Family law : divorce and division of property. (Russia)
I just discovered there is a divorce case against me in small claims court. The final hearing
is scheduled for next Monday, but I just received the summons.
I realize my wife is using the small claims court to get the divorce and escape from dividing any property with me. She wants to keep it all.
Can anything be done to stop this proceeding and make her file in St. Petersburg? The grounds can include incorrect establishment of jurisdiction, faulty notice of service, or deliberate filing false address. I live in St. Petersburg. She lives in Moscow. The case filed in Voronezh.
I am US citizen. I have permanent registration in St. Petersburg. We married in Voronezh. I want to make sure our divorce also settles a division of property as all of the properties are in her name.
My translator is checking the court site every day. There was no information of this case on the site by yesterday.
This is a surprise. I never received any notice of the Voronezh filing from the court or from anyone. I was never served.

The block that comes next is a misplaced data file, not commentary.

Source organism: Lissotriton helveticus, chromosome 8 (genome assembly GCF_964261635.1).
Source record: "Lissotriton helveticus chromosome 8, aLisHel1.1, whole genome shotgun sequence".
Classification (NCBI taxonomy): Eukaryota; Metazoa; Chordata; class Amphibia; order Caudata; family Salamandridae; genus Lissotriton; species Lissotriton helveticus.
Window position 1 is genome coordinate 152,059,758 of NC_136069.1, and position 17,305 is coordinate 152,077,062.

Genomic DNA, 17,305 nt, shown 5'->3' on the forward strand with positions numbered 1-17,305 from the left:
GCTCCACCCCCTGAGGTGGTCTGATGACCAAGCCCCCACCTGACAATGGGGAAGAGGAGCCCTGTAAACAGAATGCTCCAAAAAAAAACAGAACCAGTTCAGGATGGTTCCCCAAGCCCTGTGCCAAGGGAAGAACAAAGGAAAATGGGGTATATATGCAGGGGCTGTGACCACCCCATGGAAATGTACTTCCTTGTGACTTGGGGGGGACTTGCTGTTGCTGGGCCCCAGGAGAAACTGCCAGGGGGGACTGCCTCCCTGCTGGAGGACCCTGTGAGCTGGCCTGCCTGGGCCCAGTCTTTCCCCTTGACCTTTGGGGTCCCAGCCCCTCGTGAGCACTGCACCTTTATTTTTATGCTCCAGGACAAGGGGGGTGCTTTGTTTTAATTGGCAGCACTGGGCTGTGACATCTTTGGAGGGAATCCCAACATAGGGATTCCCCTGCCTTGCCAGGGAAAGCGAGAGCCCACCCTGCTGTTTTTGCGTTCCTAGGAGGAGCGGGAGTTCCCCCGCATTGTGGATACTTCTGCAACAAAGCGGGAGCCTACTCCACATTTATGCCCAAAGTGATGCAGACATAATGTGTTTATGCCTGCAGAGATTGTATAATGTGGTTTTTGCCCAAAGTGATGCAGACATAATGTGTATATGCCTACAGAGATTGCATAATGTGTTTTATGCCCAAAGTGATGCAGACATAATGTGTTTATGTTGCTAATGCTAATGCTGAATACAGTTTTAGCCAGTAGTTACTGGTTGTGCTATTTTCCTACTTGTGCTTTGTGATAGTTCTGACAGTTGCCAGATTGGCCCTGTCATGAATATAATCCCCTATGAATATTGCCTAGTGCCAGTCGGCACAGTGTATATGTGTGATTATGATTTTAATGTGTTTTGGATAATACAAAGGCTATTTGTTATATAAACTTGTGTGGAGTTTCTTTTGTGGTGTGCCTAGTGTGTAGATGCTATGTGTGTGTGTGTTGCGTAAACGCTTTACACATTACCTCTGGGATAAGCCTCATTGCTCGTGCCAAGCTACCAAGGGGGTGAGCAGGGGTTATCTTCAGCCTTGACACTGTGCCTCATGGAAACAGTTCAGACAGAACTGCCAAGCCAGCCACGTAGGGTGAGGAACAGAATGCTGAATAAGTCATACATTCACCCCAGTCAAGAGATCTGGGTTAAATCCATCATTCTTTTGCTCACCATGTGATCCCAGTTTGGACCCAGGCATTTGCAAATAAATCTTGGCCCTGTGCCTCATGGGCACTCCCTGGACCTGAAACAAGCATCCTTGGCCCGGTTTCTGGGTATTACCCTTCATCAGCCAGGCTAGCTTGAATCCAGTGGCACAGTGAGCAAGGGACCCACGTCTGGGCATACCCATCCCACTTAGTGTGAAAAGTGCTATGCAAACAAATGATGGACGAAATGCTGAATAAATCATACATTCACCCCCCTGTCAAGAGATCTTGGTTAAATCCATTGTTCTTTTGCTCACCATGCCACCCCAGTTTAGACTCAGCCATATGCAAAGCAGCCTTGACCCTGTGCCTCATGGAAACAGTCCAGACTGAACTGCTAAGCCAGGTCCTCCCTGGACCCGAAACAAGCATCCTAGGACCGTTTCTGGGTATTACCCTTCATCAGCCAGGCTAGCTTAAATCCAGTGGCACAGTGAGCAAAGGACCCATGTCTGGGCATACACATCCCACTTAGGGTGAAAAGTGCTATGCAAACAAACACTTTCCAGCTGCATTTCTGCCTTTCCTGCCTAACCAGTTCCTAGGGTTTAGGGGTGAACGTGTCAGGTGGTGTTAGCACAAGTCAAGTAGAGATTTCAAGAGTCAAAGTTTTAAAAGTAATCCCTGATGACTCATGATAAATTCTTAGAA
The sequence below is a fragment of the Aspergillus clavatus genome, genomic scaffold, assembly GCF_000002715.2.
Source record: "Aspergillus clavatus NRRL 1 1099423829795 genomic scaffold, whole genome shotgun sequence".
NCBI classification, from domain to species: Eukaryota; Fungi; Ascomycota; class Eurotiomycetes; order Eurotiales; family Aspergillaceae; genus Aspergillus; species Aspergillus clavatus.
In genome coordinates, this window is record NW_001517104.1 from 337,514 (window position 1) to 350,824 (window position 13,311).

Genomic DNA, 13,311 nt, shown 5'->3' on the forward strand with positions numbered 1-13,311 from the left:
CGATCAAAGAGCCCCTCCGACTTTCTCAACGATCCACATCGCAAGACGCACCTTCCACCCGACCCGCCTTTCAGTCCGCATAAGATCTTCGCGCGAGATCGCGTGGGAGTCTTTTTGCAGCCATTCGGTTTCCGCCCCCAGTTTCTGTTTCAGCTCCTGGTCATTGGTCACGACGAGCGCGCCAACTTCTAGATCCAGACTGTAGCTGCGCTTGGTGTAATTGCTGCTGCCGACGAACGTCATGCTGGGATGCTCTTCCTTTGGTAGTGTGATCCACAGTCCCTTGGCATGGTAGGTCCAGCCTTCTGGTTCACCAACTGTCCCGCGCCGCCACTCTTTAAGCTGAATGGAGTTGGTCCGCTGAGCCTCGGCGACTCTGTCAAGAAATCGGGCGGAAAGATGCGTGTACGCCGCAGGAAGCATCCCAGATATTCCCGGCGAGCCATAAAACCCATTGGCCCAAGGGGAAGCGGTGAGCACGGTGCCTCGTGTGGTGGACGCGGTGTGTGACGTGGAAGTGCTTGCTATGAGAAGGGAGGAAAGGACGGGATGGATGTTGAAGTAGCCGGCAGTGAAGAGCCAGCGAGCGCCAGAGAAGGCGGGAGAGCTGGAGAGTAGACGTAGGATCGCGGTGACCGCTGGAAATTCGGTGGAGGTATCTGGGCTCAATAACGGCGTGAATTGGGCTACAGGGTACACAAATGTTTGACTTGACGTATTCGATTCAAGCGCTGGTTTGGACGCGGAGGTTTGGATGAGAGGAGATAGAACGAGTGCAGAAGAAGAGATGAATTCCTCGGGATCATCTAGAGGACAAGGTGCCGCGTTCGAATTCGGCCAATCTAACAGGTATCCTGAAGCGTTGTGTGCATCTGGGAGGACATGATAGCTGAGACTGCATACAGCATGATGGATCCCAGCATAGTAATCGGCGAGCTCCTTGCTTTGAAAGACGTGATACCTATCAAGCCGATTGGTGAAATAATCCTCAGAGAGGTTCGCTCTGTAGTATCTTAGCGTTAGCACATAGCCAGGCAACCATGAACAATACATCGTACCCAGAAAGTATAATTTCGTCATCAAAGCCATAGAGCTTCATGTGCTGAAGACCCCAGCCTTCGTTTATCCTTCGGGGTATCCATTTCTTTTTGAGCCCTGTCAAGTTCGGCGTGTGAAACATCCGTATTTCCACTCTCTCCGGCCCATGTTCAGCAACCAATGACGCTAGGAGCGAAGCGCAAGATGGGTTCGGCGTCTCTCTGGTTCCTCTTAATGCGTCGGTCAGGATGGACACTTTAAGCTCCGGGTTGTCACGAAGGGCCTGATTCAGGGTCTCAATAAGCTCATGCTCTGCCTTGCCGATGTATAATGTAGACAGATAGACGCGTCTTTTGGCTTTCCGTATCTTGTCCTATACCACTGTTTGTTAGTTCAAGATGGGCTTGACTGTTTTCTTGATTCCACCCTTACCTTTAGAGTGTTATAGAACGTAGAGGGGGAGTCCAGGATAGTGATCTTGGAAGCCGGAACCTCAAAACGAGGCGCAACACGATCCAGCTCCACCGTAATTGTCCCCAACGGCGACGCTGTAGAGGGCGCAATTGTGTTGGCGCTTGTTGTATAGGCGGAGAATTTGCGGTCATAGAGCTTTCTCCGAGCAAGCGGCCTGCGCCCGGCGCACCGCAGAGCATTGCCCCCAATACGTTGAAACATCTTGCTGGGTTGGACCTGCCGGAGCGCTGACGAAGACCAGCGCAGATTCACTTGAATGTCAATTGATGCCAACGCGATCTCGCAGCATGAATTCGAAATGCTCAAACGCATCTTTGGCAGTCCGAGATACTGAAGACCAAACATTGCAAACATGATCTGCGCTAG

I know my wife is using the small claims court to get the divorce and escape from dividing any property with me. She wants to keep it all.
In a “division of property” can I claim, as sole and separate personal property, specific Real Estate purchased in Russia during the marriage since they were paid for with funds from the sale of my home in Pennsylvania that I owned before the marriage?
These properties are in the name of my wife, as I did not yet have temporary or permanent residency when purchased, and I was told non-residents of Russia could not own property.
Based on the special plenum of the Supreme Court of the Russian Federation, which considered complex issues in claims for divorce (№ 15 of November 5, 1998). At this plenum, the following clarifications were given: common joint property, although acquired during the marriage, but purchased with personal funds of each of the spouses, which belonged to him before marriage, is not common. And yet there will be no common “things for individual use, with the exception of Jewelry and other luxury items”.
From all that has been said, the Supreme Court draws the following conclusion: a legally significant circumstance in deciding whether to classify property as common property of the spouses is what money it was bought with, personal or common, and under what transactions, paid, or gratuitous, one of the spouses acquired this property during the period of marriage. Property received by one of the spouses in marriage through gratuitous civil law transactions (this is inheritance, donation, privatization) is not the common property of the spouses. The acquisition of property during the period of marriage, but with funds owned by one of the spouses personally, also excludes such property from the common joint property regime.